Passive Aggressive Behavior

Have you ever swallowed a crapsule? If you are an adult woman who doesn’t live in a cave and has had any sort of social interaction in your life, you probably have.

Most of us are familiar with the workings of pharmaceutical capsules – smooth coated, digestible coverings that allow us to ingest the medicine contained within, which is gradually released into our bodies after we slug one of those bad boys down. A crapsule works on the same principle, except it’s metaphorical, and it contains, well…you know.

Here are some examples of crapsules:

“Wow, you sure are brave to wear that color eyeshadow. And so much of it.”

“It’s amazing the way you’re able to take time for yourself like that. Must be nice.”

“It was such a surprise to hear you got that promotion! Wow. Congratulations.”

Alternatively, any statements beginning with these phrases:

“No offense but…”

“You know I love you, but…”

“I’m just saying…”


Pretty much every woman alive has experienced the oblique, sideways, often unexpected attack that comes from a friend and slides in between your ribs, as swift and deadly as a sharpened knitting needle. Female friendships are complex, intense, and on occasion, laced with crapsules.

It turns out that there is an actual biological underpinning for this behavior. Studies have shown that women are more likely to form close, same sex friendships. We are hard-wired for caregiving, and in response to stress, women often fall into a “tend and befriend” behavioral pattern.1

Basically, over time, human females developed caregiving and bonding behaviors in response to dangerous situations. This was good for the species because if you were a cave lady whose response to danger was to grab a club and go duke it out, you could possibly get killed, your baby would be motherless, and then who would raise Fred Flintstone Jr.? It was much more adventitious for us to instinctively want to soothe our young and seek support from other females.

The thing about that is, the tendency toward direct, physical aggression in females, which is governed by those same bio-behavioral systems, became inhibited.2 This meant that female aggression expressed itself in indirect ways. This is why when your mom is pissed at you, she just rolls her eyes, looks death at you, and says she is JUST FINE. And then you know you have failed as a daughter and human being. (Another variant of this would be the long-suffering smile, followed by: “That’s all right, dear. I know you have more important things to do.”)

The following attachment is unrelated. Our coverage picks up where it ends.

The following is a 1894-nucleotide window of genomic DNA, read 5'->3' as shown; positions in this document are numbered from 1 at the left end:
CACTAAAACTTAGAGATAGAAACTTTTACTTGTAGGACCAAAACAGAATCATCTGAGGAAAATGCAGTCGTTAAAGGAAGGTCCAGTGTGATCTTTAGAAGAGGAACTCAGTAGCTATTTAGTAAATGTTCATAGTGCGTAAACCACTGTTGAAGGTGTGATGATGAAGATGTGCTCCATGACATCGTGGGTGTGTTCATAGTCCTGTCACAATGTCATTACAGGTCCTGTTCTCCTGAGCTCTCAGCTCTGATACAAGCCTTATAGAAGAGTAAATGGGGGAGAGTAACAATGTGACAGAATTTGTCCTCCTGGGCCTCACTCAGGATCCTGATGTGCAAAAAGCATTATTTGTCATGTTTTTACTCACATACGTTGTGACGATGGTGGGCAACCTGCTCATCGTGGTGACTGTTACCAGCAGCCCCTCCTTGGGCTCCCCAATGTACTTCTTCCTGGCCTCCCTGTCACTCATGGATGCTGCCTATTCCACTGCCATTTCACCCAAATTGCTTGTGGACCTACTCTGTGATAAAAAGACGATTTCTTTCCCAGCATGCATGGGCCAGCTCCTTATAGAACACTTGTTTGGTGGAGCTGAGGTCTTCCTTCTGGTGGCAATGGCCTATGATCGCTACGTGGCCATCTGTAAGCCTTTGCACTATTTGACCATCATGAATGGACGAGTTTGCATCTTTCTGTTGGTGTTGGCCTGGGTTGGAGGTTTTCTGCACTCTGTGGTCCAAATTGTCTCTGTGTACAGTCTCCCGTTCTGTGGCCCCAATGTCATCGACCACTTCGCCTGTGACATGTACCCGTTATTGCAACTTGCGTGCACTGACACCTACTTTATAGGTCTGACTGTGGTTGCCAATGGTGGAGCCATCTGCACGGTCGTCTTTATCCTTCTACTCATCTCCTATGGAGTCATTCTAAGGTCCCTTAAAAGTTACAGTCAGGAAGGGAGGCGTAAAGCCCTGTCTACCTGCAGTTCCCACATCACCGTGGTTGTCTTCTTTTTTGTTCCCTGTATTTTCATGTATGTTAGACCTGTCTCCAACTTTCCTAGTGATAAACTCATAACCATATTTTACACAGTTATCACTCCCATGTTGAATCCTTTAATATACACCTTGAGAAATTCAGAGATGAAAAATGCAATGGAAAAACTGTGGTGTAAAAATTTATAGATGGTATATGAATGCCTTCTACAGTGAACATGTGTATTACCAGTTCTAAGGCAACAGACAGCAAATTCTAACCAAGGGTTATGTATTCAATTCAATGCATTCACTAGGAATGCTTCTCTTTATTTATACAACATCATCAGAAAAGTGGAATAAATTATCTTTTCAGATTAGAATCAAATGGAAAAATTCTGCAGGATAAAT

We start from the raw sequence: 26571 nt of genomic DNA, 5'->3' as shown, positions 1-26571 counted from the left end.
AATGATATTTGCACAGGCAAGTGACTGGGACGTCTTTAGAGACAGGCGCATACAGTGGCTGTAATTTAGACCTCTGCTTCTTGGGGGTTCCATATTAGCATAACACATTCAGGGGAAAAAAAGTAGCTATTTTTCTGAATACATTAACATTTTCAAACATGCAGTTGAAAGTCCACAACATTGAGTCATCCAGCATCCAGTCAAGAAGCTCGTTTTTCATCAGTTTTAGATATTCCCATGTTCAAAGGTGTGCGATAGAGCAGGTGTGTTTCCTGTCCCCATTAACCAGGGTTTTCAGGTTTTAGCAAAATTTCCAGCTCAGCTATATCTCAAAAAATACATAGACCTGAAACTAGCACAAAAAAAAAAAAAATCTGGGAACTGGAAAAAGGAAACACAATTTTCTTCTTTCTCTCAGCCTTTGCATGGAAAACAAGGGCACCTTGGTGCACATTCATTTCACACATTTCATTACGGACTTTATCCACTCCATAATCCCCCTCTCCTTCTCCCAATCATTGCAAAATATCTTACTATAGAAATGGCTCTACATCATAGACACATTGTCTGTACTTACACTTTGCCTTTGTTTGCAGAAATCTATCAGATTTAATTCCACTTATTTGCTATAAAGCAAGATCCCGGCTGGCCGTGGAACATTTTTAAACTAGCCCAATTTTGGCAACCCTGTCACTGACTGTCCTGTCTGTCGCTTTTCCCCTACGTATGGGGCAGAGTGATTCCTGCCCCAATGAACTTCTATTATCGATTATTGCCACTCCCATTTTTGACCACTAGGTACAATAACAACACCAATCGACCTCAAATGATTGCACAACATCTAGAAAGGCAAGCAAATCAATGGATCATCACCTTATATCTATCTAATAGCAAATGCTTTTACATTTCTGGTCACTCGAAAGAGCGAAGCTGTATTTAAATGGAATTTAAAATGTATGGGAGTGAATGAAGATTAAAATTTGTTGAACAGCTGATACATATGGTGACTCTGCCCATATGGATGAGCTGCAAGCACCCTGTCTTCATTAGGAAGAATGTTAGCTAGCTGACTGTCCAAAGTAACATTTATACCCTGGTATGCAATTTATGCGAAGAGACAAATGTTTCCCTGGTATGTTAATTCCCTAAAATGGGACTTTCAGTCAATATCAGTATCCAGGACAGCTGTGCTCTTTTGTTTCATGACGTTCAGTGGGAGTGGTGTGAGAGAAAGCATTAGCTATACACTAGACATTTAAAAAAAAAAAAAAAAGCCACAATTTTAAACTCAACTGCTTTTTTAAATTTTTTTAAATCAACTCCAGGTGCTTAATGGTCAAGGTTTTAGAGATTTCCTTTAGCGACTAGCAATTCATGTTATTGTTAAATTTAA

So, here’s what we know:

  1. Women need and crave close social interaction with each other.
  2. When there is some kind of conflict or dissatisfaction in those relationships, aggression is more likely to be expressed as a vague Facebook status than in a fist fight.

The good news, if you were paying attention earlier, is that female friendships actually serve as a stress release for women.

These bonds provide us with support and security, and they can be deeply fulfilling. We instinctively reach toward each other when we are afraid or in pain or otherwise distressed. If a friendship becomes toxic – say, for example, if the ratio of crapsules to nurturing far exceeds your tolerance, you may want to reach toward healthier women and let your “tend and befriend” behaviors find more worthy recipients.


This essay was originally published on for Karen Salmansohn, here.


1 Taylor, Klein, Lewis, Grunewald, Gurung, and Updegraff (2000), “Biobehavioral Responses to Stress In Females: Tend-and-Befriend, not Fight-or-Flight,” Psychological Review, Vol. 107, No. 3, 413-429

2 Archer and Coyne (2005), “An Integrated Review of Indirect, Relational, and Social Aggression,” Personality and Social Psychology Review, Vol. 9, No. 3, 212-230


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